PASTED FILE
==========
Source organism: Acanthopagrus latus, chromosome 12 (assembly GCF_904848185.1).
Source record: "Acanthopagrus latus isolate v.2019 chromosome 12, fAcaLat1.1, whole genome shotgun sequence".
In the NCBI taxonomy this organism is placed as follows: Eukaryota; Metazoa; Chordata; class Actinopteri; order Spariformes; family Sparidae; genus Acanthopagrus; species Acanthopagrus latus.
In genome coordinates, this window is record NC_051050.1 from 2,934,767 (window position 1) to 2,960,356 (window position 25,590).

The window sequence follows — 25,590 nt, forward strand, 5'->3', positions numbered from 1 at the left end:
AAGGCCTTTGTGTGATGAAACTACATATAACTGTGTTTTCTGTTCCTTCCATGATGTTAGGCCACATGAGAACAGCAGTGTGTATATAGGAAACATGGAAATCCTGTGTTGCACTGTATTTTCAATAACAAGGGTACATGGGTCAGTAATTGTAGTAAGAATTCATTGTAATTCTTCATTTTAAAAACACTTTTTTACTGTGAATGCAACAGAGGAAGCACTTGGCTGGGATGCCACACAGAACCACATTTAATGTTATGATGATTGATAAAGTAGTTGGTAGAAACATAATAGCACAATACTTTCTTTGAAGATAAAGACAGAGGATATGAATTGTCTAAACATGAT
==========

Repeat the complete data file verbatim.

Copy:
Source organism: Acanthopagrus latus, chromosome 12 (assembly GCF_904848185.1).
Source record: "Acanthopagrus latus isolate v.2019 chromosome 12, fAcaLat1.1, whole genome shotgun sequence".
In the NCBI taxonomy this organism is placed as follows: Eukaryota; Metazoa; Chordata; class Actinopteri; order Spariformes; family Sparidae; genus Acanthopagrus; species Acanthopagrus latus.
In genome coordinates, this window is record NC_051050.1 from 2,934,767 (window position 1) to 2,960,356 (window position 25,590).

The window sequence follows — 25,590 nt, forward strand, 5'->3', positions numbered from 1 at the left end:
AAGGCCTTTGTGTGATGAAACTACATATAACTGTGTTTTCTGTTCCTTCCATGATGTTAGGCCACATGAGAACAGCAGTGTGTATATAGGAAACATGGAAATCCTGTGTTGCACTGTATTTTCAATAACAAGGGTACATGGGTCAGTAATTGTAGTAAGAATTCATTGTAATTCTTCATTTTAAAAACACTTTTTTACTGTGAATGCAACAGAGGAAGCACTTGGCTGGGATGCCACACAGAACCACATTTAATGTTATGATGATTGATAAAGTAGTTGGTAGAAACATAATAGCACAATACTTTCTTTGAAGATAAAGACAGAGGATATGAATTGTCTAAACATGAT